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Valley News Dispatch

New Ken's new deli serves up specials amid growing foot traffic in city

| Wednesday, Jan. 17, 2018, 3:21 p.m.
Wally Dorsey prepares a to-go order at Walt’s Deli in New Kensington on Friday, Jan. 5, 2018.
Louis B. Ruediger | Tribune-Review
Wally Dorsey prepares a to-go order at Walt’s Deli in New Kensington on Friday, Jan. 5, 2018.

There's a chance you missed the opening of Walt's Deli, New Kensington's newest eatery. But if you've been down Fourth Avenue lately, you probably couldn't miss Wally Dorsey.

Dorsey, complete with a fedora hat and a huge welcoming smile, is one half of the kitchen and waitstaff at Walt's Deli.

And according to owner Carrie Moser, he's also the face of the business.

“He just knows everyone, and they all know him,” she said. “He started showing up every day, so I had to give him a job.”

Since the deli's December opening, at the corner of Ninth Street and Fourth Avenue, Dorsey has been standing outside greeting passersby, distributing flyers and encouraging people to stop in and try the food.

Moser's restaurant is named for her late grandfather, a lifelong New Kensington resident.

Walt's Deli occupies the same storefront that once housed the Ninth Street Cafe.

The shop features artisan sandwiches, unique salads and Hershey's ice cream by the scoop.

Moser, who has lived most of her life outside Pennsylvania, said Walt's also serves a quick-style breakfast.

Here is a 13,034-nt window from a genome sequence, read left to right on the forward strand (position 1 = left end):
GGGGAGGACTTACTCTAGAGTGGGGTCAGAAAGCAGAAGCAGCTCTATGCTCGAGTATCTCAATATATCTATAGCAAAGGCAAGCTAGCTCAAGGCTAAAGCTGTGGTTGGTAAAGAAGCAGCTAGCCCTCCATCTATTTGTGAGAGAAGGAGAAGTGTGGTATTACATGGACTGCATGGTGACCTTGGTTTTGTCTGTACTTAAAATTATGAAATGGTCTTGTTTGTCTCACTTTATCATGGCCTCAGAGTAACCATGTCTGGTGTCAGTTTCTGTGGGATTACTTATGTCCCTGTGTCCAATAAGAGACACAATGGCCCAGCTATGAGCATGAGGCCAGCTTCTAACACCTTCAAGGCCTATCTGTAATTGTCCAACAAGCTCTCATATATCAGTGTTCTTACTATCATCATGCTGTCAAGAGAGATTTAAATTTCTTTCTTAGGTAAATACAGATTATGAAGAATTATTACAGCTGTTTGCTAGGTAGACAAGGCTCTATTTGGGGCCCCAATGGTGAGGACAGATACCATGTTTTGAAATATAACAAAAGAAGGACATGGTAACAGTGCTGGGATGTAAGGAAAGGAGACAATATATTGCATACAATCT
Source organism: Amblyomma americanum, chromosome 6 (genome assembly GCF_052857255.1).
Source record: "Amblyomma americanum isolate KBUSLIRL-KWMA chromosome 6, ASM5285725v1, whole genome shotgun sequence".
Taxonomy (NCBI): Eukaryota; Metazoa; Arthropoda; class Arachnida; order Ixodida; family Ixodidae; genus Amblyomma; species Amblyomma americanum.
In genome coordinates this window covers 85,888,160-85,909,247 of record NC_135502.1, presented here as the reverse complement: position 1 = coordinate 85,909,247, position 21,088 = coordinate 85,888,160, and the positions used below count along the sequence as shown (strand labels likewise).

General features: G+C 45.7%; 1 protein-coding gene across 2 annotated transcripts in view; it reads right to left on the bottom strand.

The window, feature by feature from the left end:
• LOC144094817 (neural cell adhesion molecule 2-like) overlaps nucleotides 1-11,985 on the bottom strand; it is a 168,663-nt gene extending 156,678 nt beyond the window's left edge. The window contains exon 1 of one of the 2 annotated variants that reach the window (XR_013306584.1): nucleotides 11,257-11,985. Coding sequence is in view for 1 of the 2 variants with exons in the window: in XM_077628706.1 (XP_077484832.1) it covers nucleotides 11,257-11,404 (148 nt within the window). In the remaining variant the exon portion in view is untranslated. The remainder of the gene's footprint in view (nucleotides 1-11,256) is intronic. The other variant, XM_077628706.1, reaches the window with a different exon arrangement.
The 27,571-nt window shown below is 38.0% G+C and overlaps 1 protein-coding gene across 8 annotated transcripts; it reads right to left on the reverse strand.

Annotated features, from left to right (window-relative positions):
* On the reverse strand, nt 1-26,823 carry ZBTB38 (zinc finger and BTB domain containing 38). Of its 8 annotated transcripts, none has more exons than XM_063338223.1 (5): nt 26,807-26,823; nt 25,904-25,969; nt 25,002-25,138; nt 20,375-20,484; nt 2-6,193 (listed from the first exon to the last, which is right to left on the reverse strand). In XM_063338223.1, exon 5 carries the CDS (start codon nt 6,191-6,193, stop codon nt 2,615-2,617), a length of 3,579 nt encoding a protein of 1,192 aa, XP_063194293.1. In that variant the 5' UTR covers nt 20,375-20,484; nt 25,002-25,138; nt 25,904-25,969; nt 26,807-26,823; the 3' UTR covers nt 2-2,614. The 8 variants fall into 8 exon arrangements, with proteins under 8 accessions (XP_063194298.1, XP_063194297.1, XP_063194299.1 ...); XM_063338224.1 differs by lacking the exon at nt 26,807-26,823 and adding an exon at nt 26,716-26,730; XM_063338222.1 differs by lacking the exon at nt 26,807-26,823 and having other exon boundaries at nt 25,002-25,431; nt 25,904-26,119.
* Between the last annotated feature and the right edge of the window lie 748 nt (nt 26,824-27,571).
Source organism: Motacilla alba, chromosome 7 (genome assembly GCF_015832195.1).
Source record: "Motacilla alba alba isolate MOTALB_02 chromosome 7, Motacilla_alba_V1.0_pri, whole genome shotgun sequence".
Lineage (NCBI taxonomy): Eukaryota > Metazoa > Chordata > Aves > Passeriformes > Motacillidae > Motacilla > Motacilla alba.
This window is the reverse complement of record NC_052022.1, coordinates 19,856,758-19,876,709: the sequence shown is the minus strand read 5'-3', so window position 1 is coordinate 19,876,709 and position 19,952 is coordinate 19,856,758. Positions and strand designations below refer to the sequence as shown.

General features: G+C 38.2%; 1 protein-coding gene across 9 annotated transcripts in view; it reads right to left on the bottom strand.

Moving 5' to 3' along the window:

The deli focuses on fresh ingredients and preparing dishes that are unique, like the Walt's special — a sandwich made with roast beef, roasted red peppers, tomato, spinach and pepper jack cheese.

The sandwiches are big — more than some customers can eat in a single sitting.

“Food was very fresh and tasty; my sandwich was huge,” said Stacey Oden of New Kensington.

The weather has slowed business this month, Moser said, but she has worked in the restaurant business for more than 40 years and said she knows it's just a matter of bringing people in.

Walt's Deli is the first restaurant she's owned.

“The weather hasn't been great, and I think that's keeping people away,” she said. “But so far, people have been very positive and said they would come back and tell their friends.”

Oden said she definitely will be returning.

“I'll be going back to try the soups next week,” she said. “Definitely worth the quick skip across from parking at Central City Plaza.”

Moser said she has put everything she has into the business, an investment into a city that she hopes will hold on to the revitalization efforts that already have taken place.

Dorsey says the restaurant is in a perfect location to draw in foot traffic that's building in the city. He believes it will continue to improve once The Corner, Penn State's newly opened entrepreneurial center, is fully operational and holding regular classes.

The Smart Growth Partnership of Westmoreland County, a community-based, private nonprofit located at the Penn State Extension in Greensburg, held its monthly meeting at the deli at the end of December.

“I just hope I got here at the right time for the city to take off,” Moser said.

Matthew Medsger is a Tribune-Review staff writer. Reach him at 724-226-4675, mmedsger@tribweb.com or via Twitter @matthew_medsger.

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